LOS ANGELES - If the Green Bay Packers are going to fill the emptiness they felt walking away from a 29-27 loss to the Los Angeles Rams, it will have to come from the defensive seeds they planted at the Memorial Coliseum on Sunday afternoon.
Over the next four weeks or so, there must be growth or the inspired effort the defense put together against the NFL’s only undefeated team will prove to be the result of nothing more than timing and circumstance.
How many times do you get two weeks to prepare for the most complex offense in the NFL? How many times do you play on the road in a 75,000-seat stadium in which half the fans are your own?
How many times during a season do you get to play with a full roster, not a single player limited because of injury?
Maybe one of those things might happen during a season, but for all of them to happen at the same time turned out to be a great advantage for a team desperately wanting to get off on the right foot at the start of an impossible five-game stretch.
“I think we came out and hit them in their mouth,” defensive tackle Mike Daniels said. “We played football the way we were supposed to play. We just didn’t maintain it. We didn’t have it in some critical moments.
“When you’re playing against a 7-0 team and you have them on the ropes, you have to knock them out. You can’t let them stick around. We let them stick around and we lost.”
The defense, despite Daniels’ assessment, did enough to win. It held the Rams to six points in the first half and limited them to two field goals on three fourth-quarter drives, the last a concession on the Rams’ part that it wasn’t going to be easy to score a touchdown from the Packers’ 13-yard line and it was better to just run it and wind down the clock.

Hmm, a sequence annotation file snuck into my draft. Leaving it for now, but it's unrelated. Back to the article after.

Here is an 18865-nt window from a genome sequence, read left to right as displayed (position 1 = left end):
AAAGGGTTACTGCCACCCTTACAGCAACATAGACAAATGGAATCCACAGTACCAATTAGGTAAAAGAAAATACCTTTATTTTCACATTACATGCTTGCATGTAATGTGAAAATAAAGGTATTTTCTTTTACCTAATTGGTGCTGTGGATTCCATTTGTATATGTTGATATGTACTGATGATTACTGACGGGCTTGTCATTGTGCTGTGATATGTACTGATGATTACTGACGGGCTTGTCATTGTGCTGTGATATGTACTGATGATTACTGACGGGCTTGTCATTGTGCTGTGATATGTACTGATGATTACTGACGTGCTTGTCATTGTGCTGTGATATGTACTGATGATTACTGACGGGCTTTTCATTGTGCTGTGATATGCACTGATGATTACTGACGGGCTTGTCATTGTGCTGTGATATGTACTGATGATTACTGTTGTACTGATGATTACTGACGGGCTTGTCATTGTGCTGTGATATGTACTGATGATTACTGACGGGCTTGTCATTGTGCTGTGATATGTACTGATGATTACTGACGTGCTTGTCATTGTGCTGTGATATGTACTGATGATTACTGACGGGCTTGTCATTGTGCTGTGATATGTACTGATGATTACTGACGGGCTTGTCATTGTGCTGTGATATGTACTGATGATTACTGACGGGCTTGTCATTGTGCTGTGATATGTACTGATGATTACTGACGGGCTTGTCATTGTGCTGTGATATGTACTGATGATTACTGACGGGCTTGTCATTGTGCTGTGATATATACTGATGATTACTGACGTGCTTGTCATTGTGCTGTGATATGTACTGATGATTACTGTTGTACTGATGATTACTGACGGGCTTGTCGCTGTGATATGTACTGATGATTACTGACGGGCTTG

Despite surrendering the lead on Greg Zuerlein’s 34-yard field goal, the Packers had left quarterback Aaron Rodgers 2 minutes, 5 seconds to win the game. An offense can’t really ask for much more than that.
But it never happened because running back Ty Montgomery, defying orders to take a knee on the ensuing kickoff, fumbled away the return and the defense had nothing left when it needed to stop the Rams from getting a game-clinching first down.
“It’s really disappointing,” linebacker Clay Matthews said. “You think as a defense we only hold them to those three points. We’re only down two. We’re going to go down and win. That’s the confidence we have in ‘12’ and our offense.
“It’s really frustrating because of that. Feel like we battled in that locker room, we invested so much time coming out here early and to end up on the short side of it is a terrible feeling.”
That was probably why numerous players said after the game they hope there is a rematch in the playoffs. Barring the 8-0 Rams’ total collapse, the game would be at the Coliseum where the fan ratio might be the same.
It’s all possible, but it won’t happen unless the defense that limited the Rams to its lowest number of yards (416) and fewest completions in a home game this season, plays with the same aggressiveness, energy and desire to get to the quarterback that it showed against the Rams.